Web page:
There is a middle ground when it comes to growing up. Girls need to become more comfortable with sexuality as they grow up, but that doesn’t mean they have to pole dance at 16 or not even acknowledge that sex is a thing at all. They don’t have to get engaged at 19, but they also don’t have to act like the only guy problems they’ve ever had are about not being acknowledged in the hallway.

These mixed signals could be the reason why people think us millenials have no direction. We receive so many conflicting examples of what young women should be like at the ages when we are the most impressionable. Should we be the super cutesy girl in floral dresses or should we be the sexy girl in leather? Should we value baking cookies and kittens or tattoos and gluten -free diets?

I feel like I’m never really happy with where I am in life because I always want to be more or be something else. I want to be what’s trendy at the moment (most of us say we don’t care about being trendy, but we do), but I don’t really know what that is. So I keep changing. I keep trying to be like that “it girl.” Too bad there’s a different “it girl” every five minutes.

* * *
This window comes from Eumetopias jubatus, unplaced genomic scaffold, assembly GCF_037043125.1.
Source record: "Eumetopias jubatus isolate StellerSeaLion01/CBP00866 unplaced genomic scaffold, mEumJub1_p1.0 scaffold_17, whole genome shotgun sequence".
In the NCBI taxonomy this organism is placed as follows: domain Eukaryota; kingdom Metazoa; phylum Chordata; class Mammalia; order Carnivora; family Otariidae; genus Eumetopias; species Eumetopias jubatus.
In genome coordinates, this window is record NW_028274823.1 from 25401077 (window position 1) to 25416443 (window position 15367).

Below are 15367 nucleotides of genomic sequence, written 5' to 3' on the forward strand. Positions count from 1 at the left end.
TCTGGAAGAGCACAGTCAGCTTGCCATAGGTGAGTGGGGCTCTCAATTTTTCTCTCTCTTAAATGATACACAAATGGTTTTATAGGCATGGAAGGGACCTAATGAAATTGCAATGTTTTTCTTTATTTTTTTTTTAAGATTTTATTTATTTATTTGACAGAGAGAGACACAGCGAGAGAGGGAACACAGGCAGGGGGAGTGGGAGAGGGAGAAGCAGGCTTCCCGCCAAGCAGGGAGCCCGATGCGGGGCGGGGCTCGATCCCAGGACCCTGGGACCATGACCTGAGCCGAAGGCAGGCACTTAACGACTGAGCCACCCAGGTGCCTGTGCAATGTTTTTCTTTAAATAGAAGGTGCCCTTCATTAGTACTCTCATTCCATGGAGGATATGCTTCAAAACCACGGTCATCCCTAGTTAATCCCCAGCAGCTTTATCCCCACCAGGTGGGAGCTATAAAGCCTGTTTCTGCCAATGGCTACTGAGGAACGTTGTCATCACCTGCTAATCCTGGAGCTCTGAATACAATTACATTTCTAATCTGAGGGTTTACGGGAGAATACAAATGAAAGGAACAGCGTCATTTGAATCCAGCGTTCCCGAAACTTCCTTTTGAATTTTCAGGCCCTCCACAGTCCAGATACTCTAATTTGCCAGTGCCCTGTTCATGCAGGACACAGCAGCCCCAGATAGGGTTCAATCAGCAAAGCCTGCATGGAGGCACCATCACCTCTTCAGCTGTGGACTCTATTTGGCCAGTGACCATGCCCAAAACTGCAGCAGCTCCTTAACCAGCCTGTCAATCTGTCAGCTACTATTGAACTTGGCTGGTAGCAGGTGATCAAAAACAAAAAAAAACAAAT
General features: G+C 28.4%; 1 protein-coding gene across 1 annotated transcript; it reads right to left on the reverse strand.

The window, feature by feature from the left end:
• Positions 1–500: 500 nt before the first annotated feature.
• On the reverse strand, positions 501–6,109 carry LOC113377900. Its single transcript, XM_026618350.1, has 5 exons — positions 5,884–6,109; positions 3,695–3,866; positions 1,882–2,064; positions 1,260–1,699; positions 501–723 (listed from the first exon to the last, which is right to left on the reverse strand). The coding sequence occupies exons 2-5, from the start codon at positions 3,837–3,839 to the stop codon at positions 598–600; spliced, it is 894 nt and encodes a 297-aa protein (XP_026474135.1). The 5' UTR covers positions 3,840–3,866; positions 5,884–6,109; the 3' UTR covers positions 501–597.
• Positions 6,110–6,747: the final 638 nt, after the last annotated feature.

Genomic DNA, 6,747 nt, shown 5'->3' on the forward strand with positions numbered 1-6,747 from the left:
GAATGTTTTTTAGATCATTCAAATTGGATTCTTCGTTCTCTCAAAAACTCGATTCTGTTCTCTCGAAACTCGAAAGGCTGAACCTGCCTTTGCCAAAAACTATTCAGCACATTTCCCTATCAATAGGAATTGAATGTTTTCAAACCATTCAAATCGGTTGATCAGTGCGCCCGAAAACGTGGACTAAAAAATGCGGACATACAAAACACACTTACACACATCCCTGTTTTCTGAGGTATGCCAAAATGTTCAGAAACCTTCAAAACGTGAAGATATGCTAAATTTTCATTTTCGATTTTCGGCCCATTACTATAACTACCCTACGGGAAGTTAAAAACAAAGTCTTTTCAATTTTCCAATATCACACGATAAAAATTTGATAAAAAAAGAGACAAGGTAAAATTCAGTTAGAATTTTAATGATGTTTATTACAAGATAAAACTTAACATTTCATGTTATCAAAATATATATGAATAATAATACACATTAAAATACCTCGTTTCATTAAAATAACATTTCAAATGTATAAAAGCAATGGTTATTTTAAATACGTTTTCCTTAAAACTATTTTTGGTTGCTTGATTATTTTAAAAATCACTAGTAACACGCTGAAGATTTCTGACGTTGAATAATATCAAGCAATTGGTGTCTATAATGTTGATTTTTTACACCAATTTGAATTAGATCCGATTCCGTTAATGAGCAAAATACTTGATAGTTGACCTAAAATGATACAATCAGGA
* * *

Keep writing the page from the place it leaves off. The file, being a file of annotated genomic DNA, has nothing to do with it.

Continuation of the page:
(Photos:  news.instyle.com/Thesymmetricswan.com/img.ibtimes.com/cdn.sparkart.net)

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  • Marissa

    I guess I agree with you on some parts. The thing between Miley vs. Taylor that is so difficult as opposed to Emma Stone is that Miley and Taylor both have fans of a young age. That’s the reason Miley’s pole dancing was so inappropriate. But yes, reading the article I was thinking of Emma Stone and Jennifer Lawrence, who both are very much in the middle of those two other girls. And then you brought up Emma up, which is okay. But still, Emma and Jennifer’s fans are more their age rather than tweens. I get your point, but I’d still rather listen to Taylor’s princess dreams than Miley’s night out at the club (even though she can’t drink..lol)